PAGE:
Philip Dormer Stanhope,
Earl of Chesterfield
Maybe the good Earl was thinking of mediators and the rock-and-the-hard-place situations in which they too often find themselves.
A lawyer is a lawyer all of his or her life, and it’s damned hard not to be one while serving as a mediator. The attorney/mediator faces a dilemma in many mediations. On the one hand, he/she has a general knowledge of the law and often recognizes when one side or the other misrepresents a legal principle; on the other hand, the mediator is loathe or unable to offer legal advice to correct the misrepresentation.
Rule 10.090 PROFESSIONAL ADVICE, provides that “[w]hile a mediator may point out possible outcomes of the case, under no circumstances may a mediator offer a personal or professional opinion as to how the court in which the case has been filed will resolve the dispute.” This Rule would appear to leave considerable room for advice that does not necessarily direct itself to the outcome of the case.
A Committee Note to Rule 10.060 SELF-DETERMINATION merely confuses the issue in stating “[w]hile a mediator has no duty to specifically advise a party as to the legal ramifications or consequences of a proposed agreement, there is a duty…to advise the parties of the importance of understanding such matters…” (Emphasis added)
The Note intimates that the mediator can ethically offer legal advice. I submit, however, that the comment may have been made in the context of a mediation in which neither of the parties are represented by counsel, such as in family mediations. Even in those circumstances, the line between mediator and arbitrator becomes fuzzy.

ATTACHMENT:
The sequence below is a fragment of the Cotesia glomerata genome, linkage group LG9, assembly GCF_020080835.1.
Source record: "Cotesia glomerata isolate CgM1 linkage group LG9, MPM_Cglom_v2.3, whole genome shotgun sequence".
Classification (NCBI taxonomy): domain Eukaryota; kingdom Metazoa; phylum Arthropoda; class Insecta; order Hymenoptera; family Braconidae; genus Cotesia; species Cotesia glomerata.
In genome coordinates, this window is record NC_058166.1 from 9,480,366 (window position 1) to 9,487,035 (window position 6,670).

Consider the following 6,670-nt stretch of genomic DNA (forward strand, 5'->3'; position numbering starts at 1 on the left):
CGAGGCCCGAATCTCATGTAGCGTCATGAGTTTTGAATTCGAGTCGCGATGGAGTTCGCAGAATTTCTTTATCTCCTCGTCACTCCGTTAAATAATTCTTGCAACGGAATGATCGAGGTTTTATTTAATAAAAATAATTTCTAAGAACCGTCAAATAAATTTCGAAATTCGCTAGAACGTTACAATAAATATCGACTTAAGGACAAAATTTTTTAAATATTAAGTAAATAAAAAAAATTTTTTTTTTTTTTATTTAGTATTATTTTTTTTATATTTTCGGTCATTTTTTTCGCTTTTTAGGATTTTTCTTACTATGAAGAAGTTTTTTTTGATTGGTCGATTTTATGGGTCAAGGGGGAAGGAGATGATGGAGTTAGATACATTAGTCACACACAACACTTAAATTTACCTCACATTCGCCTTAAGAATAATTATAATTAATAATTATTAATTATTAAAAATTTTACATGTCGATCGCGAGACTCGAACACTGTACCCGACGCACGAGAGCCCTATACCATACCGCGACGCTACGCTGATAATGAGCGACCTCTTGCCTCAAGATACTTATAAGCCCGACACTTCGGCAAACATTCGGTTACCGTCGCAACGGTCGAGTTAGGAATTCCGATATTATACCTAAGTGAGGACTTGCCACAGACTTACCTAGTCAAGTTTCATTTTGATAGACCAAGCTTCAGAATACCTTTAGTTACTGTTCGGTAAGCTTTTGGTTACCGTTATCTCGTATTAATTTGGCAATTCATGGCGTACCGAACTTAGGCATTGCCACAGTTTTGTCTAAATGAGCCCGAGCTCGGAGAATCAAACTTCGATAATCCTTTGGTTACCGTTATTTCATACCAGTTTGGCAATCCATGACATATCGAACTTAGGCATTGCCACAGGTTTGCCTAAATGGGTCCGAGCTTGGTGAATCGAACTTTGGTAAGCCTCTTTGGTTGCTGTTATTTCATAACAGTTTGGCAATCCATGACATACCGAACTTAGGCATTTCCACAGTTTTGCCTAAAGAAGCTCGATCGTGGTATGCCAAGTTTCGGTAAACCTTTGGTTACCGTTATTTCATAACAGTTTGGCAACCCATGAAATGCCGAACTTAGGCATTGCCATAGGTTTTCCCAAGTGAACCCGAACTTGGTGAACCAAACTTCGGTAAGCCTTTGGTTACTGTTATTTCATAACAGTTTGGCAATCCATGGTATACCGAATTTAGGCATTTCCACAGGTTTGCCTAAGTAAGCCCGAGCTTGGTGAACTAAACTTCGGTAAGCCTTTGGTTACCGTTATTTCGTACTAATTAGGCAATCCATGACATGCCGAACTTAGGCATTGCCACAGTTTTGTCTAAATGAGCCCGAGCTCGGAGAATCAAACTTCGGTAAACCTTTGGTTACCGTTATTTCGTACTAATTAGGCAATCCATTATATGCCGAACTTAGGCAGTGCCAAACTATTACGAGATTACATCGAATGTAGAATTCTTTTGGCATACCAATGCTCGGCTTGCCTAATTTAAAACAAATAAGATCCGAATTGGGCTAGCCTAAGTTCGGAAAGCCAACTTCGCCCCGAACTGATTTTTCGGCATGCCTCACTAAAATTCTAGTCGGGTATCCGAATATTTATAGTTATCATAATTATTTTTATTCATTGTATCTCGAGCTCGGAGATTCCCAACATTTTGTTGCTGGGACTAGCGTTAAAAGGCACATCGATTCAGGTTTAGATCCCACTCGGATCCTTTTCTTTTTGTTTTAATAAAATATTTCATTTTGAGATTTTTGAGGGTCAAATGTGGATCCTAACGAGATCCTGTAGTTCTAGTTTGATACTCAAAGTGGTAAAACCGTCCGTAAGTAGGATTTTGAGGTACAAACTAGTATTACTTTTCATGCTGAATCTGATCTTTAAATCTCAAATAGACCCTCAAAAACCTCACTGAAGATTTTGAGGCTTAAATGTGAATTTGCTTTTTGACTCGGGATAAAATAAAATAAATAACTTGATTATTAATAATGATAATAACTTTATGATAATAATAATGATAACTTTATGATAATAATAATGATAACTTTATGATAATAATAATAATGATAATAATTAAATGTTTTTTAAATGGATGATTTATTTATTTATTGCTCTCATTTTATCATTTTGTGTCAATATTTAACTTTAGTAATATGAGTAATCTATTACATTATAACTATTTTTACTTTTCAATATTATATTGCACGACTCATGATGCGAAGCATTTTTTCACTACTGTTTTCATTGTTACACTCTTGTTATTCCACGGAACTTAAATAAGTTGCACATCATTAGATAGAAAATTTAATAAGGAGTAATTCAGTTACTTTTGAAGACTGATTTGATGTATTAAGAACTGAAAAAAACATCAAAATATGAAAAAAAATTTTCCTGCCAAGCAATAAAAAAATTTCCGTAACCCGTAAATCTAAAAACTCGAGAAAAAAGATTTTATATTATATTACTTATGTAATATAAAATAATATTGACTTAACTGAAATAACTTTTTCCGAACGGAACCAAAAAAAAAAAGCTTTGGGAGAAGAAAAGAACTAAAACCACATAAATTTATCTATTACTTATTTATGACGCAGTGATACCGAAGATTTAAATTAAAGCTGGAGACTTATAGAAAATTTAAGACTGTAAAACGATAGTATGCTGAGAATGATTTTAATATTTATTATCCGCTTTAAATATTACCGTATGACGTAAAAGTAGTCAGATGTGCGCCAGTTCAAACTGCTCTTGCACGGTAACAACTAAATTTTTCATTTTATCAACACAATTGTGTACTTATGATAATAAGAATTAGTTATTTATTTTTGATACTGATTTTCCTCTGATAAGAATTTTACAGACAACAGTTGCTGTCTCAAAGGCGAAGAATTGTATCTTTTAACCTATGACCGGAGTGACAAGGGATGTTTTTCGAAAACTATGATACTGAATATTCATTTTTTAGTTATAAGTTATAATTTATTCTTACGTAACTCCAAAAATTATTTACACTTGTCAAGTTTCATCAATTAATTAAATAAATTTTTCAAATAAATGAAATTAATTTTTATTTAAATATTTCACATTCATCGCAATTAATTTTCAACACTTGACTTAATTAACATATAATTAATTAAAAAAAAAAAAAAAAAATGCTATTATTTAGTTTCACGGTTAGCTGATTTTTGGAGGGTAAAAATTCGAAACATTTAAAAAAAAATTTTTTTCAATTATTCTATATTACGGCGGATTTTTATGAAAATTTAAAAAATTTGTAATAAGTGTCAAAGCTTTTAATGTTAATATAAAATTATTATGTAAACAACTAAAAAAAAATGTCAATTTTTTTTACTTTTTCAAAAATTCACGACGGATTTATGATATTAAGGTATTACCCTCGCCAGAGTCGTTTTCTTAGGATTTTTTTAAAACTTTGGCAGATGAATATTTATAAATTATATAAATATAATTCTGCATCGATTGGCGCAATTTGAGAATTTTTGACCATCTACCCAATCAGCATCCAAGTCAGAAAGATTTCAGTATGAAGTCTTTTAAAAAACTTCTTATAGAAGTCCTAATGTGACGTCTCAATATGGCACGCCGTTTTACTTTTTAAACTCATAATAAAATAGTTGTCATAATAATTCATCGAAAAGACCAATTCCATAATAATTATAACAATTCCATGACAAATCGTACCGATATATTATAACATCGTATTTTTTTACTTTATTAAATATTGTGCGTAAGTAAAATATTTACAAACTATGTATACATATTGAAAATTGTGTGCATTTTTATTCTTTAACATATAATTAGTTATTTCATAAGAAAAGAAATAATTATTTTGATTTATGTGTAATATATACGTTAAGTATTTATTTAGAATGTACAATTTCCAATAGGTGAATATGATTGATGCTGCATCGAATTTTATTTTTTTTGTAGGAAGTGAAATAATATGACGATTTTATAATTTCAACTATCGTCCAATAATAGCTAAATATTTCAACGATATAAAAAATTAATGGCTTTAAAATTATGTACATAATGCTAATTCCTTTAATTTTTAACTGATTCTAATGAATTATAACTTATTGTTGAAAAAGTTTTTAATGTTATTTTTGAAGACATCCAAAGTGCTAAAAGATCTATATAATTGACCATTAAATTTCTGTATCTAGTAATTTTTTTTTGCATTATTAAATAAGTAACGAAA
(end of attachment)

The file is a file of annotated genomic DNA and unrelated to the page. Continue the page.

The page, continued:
Florida Dispute Resolution Center’s Mediator Qualifications Advisory Panel has consistently advised against mediators giving legal advice. In its January 7, 1997, Opinion responding to Question 96-003, the Panel states: “Implicit in [Rule 10.090(b)] is that a mediator shall not provide the advice him or herself. One of the reasons a mediator may not provide advice is that advice inevitably will favor one party over another and thus, by its very nature, advice cannot be provided while maintaining impartiality.”
As a practical matter, a mediator treads on very thin ice if he or she undercuts the authority if not the professional integrity of a party’s attorney by offering unsolicited legal advice. Even when asked by counsel for such advice, the mediator is placed in a troublesome position, since he or she cannot know whether counsel is really only seeking concurrence of counsel’s opinion or, at the least, seeks advice helpful to the client.
The better and safer practice is to decline offering legal advice—a function, after all, of the clients’ attorneys, not the mediator—and, if it appears that significantly bad advice from counsel is floating in the air, to ask counsel questions that will serve to elicit clarification of his or her legal opinion—and, occasionally, a change of heart. This also might involve caucusing with counsel for both sides, apart from their clients, reminding them that legal issues cannot be resolved in mediation, and urging them to reconcile their opposing legal opinions at least for the duration of the mediation in order to move the process along, hopefully toward a settlement.
Under any circumstances and with the best of motives, the proffering of legal advice by the mediator can set the mediator on a course of partiality. Motions to dismiss, summary judgment and directed verdict are the places to resolve legal issues. The mediation proceeding is best suited to resolving factual differences and to addressing the practical considerations of protracted litigation and trials.